April 15, 2015

Adventures in Editing - The Gleam In Her Eye

I recently purchased a new lens - the Canon 50mm 1.4. I shoot clients exclusively with prime lenses, and felt this would be a good fit for the type of photography I do.

This is a lens photographers either love or hate. There is no in between. Those who love it say if they could only have one lens, this would be it. So far, I am in Camp Love. But I have learned the lens is a bit tricky. You really have to spend some time with it to get to know its nuances and be able to get the best performance from it.

It is not a lens you can just put on the camera and be good to go. I've been playing around with it for a few weeks now, and have developed a good feel for it.

When you get it right? Your image is stunning. When you miss, you really miss. Turns out there really isn't any in between in that respect either.

Obviously, I'm not going to practice with a new lens on a client. So, my child gets to be the victim, I mean my subject. When she's in the mood. Which on this day, she was. She was just doing her thing, and I liked the look of the light and the way she was resting her face on her hand.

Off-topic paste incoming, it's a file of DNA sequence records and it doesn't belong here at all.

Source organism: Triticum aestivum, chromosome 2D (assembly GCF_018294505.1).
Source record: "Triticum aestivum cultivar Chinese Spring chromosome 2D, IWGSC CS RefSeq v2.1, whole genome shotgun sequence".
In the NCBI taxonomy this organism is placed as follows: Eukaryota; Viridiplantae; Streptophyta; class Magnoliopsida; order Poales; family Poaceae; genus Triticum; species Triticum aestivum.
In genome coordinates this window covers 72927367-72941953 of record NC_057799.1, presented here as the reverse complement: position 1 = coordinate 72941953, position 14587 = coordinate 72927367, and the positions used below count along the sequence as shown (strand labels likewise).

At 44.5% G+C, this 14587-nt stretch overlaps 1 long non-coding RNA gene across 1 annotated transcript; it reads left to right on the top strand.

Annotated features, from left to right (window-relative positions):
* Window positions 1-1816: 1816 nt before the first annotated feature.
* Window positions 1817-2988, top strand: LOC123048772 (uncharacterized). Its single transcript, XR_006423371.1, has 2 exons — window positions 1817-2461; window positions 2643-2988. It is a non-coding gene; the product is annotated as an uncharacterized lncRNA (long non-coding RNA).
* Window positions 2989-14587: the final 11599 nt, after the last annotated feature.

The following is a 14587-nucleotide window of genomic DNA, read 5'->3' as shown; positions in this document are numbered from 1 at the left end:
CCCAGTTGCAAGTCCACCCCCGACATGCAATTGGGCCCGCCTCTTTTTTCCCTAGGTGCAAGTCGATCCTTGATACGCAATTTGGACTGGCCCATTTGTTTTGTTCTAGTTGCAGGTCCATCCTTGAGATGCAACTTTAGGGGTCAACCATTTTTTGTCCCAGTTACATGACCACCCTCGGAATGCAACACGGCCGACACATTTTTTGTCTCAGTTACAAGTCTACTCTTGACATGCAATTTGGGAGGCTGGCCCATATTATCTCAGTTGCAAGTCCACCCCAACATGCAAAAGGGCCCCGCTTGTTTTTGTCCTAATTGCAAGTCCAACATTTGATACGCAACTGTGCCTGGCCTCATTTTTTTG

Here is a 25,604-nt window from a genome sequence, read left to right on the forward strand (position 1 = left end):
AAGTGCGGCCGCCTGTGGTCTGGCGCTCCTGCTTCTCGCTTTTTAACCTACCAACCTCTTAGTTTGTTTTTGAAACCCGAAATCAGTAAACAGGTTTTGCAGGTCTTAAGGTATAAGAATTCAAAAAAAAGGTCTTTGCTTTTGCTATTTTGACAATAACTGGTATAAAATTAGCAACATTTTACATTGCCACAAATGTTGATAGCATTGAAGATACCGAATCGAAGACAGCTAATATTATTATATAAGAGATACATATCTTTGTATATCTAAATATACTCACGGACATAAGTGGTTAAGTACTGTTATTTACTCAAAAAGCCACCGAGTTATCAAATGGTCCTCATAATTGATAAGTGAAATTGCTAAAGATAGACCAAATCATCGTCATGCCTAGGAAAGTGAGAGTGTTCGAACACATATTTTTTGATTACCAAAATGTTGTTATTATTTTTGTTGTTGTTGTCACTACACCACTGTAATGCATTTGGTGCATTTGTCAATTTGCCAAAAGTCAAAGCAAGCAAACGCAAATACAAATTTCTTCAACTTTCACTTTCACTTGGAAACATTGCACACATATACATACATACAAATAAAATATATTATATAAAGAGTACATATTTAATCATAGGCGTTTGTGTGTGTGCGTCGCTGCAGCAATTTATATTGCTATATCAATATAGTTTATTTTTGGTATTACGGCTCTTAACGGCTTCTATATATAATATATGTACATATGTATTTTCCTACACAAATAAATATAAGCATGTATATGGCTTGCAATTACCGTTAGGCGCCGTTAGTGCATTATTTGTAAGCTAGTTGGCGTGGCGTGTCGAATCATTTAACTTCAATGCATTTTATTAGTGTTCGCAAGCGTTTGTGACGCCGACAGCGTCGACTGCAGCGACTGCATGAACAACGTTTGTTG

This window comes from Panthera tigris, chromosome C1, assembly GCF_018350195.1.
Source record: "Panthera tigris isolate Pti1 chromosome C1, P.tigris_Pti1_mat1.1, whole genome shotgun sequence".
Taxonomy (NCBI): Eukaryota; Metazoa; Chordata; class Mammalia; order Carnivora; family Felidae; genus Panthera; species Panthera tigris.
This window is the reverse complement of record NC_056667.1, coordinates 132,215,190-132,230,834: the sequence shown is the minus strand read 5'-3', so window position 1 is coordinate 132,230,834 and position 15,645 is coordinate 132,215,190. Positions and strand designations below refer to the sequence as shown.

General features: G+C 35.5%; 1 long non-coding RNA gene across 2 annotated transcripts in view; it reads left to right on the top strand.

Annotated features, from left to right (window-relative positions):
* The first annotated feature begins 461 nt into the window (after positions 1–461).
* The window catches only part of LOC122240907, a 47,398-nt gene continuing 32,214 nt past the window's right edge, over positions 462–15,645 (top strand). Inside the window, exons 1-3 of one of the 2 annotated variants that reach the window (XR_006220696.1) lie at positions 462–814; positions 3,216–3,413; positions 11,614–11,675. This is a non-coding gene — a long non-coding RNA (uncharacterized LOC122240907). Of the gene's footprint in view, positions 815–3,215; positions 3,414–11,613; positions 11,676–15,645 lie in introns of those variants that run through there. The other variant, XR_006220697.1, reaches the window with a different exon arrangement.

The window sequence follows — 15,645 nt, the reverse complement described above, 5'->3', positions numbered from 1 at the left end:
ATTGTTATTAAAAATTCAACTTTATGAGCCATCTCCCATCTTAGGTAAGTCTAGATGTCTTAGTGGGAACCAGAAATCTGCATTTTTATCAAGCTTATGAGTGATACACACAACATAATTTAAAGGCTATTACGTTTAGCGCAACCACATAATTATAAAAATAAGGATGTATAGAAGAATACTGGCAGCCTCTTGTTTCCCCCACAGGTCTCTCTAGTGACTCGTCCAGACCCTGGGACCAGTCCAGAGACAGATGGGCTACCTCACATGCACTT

I asked if I could take a few shots and she said, "Yes." In the end, we looked at the images together. She pointed to this one and said, "I like it, Mommy. You can put your mark on it and post it to Facebook."

I really like it, too. Her personality shines through. I love the gleam in her eye, the smirk on her lips and the hint of the dimple on her cheek.

So, here's what I did with this image in Lightroom...


Right off the bat I went with my Greater Than Gatsby, "Dreamy" preset. I love what this preset does with color and skin tone, especially in children. And it adjusts exposure to keep the focus of the image on the face and eyes, where I want it to be.

I did some overall sharpening/noise reduction; a standard step in my post processing. Then I played around with white balance and settled on, "Tungsten." I applied a very slight vignette. Used the heal tool to remove a red spot from her cheek. And then added some additional sharpening around the eyes.

I have been shooting wide open with this lens to see what I can get away with. For this shot, I knew one eye would have a softer focus because her face is turned slighting from the camera. It was an effect I liked, but would not always necessarily choose.

This one? I'm printing and framing. And I know years from now it will be a favorite...

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